Customer loyalty. The economics are clear. It's cheaper and easier to grow your business through existing customers.
Yet marketers routinely spend more on acquiring new customers. There is even a school of thought that brands should just focus on customer acquisition, and loyalty will take of itself.
Of course, brands need new customers. Even the most loyal customers can disappear over time, as their personal circumstances change. However, the idea that marketers need to make a choice between new and existing customers is a false premise, based on the traditional notion that loyalty equals loyalty programs, with their points, discounts and coupons.
Rather, when a brand is centered on inspiring the loyalty of customers , a virtuous circle of growth comes into effect that both attracts new customers and strengthens the loyalty of existing customers.
The first two elements of this circle are the traditional pursuits of loyalty marketing: to increase retention, and to capture more of the spend of existing customers. And for good reason: loyal customers stay longer, and increase their spend over time.
However, there are three further elements that complete the circle.
Loyal customers attract new customers, through word of mouth. This has always been true. I don't know how many times customers have told me they first tried a brand, thanks to their family or friends. However, in today's connected world, brand advocacy has become even more important. Loyal customers are not only likely to reach larger networks, but can also build a brand's reputation, through such things as reviews.
Loyal customers are more efficient to serve, which releases funds to invest further in improving the customer experience.
For example, as several studies have shown, they complain less often, and by bringing in new customers, reduce customer acquisition costs. They tend to be less price sensitive, reducing the need to discount, and will participate in customer support communities, reducing customer service costs further.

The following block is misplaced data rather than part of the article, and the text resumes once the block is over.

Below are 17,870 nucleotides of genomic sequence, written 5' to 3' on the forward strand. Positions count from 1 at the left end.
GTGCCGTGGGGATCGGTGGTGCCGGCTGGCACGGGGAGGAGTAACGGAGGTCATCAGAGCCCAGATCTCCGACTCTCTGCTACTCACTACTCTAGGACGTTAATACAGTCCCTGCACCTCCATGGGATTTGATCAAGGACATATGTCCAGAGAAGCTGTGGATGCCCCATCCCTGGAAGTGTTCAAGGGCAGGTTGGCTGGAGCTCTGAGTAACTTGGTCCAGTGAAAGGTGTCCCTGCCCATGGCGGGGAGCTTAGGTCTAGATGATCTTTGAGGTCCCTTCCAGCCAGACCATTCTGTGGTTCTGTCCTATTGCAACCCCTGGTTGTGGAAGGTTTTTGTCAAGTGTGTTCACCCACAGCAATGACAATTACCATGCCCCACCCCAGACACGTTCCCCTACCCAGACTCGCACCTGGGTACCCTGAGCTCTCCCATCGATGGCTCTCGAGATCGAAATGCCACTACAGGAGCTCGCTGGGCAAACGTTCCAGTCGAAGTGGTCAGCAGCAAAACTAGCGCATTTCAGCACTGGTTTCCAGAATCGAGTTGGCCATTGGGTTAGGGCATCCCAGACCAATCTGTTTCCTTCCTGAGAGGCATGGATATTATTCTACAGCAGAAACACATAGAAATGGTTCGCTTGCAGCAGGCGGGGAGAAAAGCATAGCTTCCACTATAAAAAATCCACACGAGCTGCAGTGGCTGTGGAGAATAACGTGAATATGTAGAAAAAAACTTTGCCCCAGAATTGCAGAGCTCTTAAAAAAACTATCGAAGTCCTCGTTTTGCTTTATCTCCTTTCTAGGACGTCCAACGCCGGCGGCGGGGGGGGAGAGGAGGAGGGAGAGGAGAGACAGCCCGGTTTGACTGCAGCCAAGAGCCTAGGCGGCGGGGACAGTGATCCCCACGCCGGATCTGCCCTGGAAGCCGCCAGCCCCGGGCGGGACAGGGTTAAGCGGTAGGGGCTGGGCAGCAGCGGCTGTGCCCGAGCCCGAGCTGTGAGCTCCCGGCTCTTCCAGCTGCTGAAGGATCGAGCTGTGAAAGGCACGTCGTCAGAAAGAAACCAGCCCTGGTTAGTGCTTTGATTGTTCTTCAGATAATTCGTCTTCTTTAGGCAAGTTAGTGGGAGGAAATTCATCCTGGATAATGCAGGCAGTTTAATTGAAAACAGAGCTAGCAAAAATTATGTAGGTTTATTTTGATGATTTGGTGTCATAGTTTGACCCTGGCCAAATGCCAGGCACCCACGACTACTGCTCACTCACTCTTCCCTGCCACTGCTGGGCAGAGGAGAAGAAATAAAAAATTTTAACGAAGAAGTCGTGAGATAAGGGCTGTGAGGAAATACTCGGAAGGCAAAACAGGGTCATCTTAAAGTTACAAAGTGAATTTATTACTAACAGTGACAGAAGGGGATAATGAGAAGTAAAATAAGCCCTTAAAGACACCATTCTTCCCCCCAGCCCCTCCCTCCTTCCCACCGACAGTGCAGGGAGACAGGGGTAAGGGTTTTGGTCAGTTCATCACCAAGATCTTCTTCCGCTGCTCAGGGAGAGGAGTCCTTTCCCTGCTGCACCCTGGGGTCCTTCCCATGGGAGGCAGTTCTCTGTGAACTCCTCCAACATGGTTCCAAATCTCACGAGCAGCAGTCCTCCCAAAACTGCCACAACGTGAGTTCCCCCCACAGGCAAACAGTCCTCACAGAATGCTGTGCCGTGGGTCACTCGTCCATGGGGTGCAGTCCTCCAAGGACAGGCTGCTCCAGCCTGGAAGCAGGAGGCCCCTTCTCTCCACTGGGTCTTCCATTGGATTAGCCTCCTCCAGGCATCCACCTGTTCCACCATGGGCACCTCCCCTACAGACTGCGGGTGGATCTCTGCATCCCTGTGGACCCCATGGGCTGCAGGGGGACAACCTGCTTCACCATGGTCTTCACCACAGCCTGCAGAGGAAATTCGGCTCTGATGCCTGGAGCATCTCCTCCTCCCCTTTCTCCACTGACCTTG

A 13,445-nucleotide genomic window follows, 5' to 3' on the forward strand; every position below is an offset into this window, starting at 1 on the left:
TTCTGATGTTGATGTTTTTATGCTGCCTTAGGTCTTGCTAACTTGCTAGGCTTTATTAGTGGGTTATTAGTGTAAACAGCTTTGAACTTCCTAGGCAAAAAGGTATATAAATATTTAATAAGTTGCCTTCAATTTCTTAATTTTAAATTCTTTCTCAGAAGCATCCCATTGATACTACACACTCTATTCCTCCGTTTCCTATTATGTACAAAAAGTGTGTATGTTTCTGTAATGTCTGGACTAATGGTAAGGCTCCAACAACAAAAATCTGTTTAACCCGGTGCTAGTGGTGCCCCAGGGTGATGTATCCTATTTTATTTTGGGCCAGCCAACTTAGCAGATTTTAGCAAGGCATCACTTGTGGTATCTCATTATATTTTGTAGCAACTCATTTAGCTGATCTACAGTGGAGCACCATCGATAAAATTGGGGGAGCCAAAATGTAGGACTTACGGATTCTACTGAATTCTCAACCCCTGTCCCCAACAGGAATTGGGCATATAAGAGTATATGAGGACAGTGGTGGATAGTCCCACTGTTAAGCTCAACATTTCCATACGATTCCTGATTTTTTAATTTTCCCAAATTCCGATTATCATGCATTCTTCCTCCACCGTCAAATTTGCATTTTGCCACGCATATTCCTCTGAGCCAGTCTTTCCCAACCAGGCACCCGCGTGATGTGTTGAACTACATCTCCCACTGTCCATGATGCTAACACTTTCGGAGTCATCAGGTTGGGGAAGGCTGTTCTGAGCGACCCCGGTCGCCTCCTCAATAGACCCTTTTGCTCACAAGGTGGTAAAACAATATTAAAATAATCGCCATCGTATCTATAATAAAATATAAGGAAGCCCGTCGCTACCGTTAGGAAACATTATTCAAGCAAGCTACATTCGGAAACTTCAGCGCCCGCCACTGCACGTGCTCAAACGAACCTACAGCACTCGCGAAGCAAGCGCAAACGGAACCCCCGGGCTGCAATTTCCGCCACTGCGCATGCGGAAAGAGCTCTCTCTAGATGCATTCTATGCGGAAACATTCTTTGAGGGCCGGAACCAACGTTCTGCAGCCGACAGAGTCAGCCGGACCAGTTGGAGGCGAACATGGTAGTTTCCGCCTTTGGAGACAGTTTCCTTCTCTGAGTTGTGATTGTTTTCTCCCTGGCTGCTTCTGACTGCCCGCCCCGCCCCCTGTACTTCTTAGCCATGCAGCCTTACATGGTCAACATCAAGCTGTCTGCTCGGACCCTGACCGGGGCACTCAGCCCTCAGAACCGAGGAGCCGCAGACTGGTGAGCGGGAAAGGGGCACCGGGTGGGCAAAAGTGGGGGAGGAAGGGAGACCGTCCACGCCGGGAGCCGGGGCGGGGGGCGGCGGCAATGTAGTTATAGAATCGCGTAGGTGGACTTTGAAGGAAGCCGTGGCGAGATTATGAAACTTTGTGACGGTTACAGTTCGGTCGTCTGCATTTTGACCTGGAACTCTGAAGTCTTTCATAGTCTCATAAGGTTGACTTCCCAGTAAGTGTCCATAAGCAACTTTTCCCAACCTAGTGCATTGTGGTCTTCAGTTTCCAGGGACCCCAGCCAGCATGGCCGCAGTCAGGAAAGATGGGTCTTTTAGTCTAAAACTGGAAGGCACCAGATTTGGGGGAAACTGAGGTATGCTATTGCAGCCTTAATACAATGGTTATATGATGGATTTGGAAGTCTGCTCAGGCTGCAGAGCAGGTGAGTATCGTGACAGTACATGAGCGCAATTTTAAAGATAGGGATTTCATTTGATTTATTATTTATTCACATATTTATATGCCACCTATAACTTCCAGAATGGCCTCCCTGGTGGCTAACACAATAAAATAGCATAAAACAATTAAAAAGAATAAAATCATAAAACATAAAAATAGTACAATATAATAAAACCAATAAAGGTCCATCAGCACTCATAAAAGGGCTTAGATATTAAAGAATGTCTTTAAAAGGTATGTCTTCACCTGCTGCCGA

Finally, loyal customers help improve the customer experience.
First, by sharing their personal data to make their own experience better. Car rental programs such as Hertz Gold are long standing examples of this, while Safeway's just for U program uses customer data to make shopping both cheaper and easier.
Second, by collaborating with the brand to improve the experience for everyone. This was famously at the heart of the UK retailer Tesco's transformation back in the 90s, using the insights that came from their loyal customers to improve their pricing, assortment, customer service, environment, and innovation (detailed in the excellent book Scoring Points).
With all five elements, the virtuous circle is complete. Loyal customers stay longer, spend more, and attract more customers. Costs are reduced, and the experience improved, which strengthens loyalty further, and attracts yet more customers.
So rather than choosing between customer acquisition and customer loyalty, embrace earning loyalty as the way of doing business, and get the best of both worlds...